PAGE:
This month, Dr. Woolf delves into the topic of failure: what values are used to define it, some life examples, historical examples and lessons learned (or not, as the case may sometimes be).
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At a recent “Leadership Roundtable” I was asked to speak on the subject of failure. When I asked why I had been invited to do so, I anticipated an answer that referenced my erudition and eloquence. Instead I was told that the general consensus was that I was “good at it”! I decided that I did not want to deconstruct the implications of that but it did lead me to ponder the ways in which we frequently contemplate failure and, far less frequently, enjoy success.
Most obviously, failure is no fun at all and for the most part we learn nothing from it. My friend Henry has been married five times. Clearly he has learned nothing. I certainly have never learned from failure but have consistently made more or less the same mistakes with some cheerful panache throughout my life.
Sometimes the failure to learn is more significant. Between 1839 and 1919, the British, in sustained stupidity and without any sense of the futility of their actions, fought three Afghan Wars. That consistent historical failure was oddly overlooked by the Russians and the Americans many decades later. A tradition of idiocy was maintained. Consider also France: one of the lessons of WW1 was that static and inflexible defensive lines were incredibly wasteful of human life and led to cataclysmic losses. In the 1930s, the French decided to build the Maginot Line – a static and inflexible defensive line that, when viewed face on, was profoundly impressive and impenetrable. In WW2, the Germans simply walked around it.
Photo: One and Other Help for Heros by Feggy Art
It seems evident that we do not learn much from failure.
It is also far too reductive to see success and failure as absolute opposites. It is, for example, easy enough to succeed if you set goals low enough. I have consistently managed over many years to find my shoes in the morning (sometimes after a bit of time). I have however failed to understand theoretical physics. It is the scale of aspiration and realism of expectation that matters. We have students who (after one semester of media studies) are bemused by the fact that they are not able to have an internship running the BBC. If we set the standards against which we measure success at too low or too high a level, the outcomes are likely to be both entirely predictable and entirely unimportant.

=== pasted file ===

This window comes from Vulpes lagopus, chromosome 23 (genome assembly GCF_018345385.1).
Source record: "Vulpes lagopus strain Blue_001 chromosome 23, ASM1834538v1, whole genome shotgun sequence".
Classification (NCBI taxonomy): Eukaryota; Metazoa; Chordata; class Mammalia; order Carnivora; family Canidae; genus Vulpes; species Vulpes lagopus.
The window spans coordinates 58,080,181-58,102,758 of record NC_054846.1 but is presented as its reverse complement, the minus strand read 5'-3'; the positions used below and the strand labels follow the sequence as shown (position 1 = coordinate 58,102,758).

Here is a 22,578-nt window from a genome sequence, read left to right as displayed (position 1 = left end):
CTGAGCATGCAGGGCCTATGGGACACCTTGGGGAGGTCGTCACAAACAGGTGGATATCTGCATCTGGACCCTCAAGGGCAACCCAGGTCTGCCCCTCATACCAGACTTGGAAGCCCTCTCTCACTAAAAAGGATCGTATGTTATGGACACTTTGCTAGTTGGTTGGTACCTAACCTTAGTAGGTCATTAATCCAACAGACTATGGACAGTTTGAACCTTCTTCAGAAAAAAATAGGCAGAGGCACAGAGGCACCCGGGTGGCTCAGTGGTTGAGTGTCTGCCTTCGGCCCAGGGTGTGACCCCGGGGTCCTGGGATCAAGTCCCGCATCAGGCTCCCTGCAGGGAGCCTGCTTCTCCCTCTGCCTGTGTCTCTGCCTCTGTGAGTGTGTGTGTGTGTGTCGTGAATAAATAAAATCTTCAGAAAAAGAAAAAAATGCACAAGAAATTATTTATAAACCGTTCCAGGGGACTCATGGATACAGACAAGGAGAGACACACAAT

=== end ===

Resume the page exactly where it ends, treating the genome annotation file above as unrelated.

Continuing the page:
A key question is not whether you failed but whether the thing you failed at was a realistic aspiration in the first place (I wanted to play soccer for England). Another key factor is whether or not failure bothers you at all. In the case of theoretical physics (and French, and the glockenspiel, as you shall shortly learn) my anguish is in full remission – those failures are not remotely critical to me, or to the French, or to aficionados of the glockenspiel. The distinction between success and failure is anyway entirely relative. Claude Monet said “My life has been nothing but a failure” – not compared to mine, Claude!
Photo: Bronze sculpture of Claude Monet by Classic Film
My late French teacher, as further illustration, wrote on my school report: “After great effort has achieved mediocrity.” That great man understood the relativity of failure. My “Music” report in the same year, 1960, indicated that I had “not yet mastered the glockenspiel”. Rhetorically, this was only a pale echo of my French report but it contained the same essential implications: “You may struggle forever but you are never going to be a French-speaking maestro of the glockenspiel”. (The regrettable truth is I had certainly failed musically but had made little or no effort – to hell with glockenspiels I say).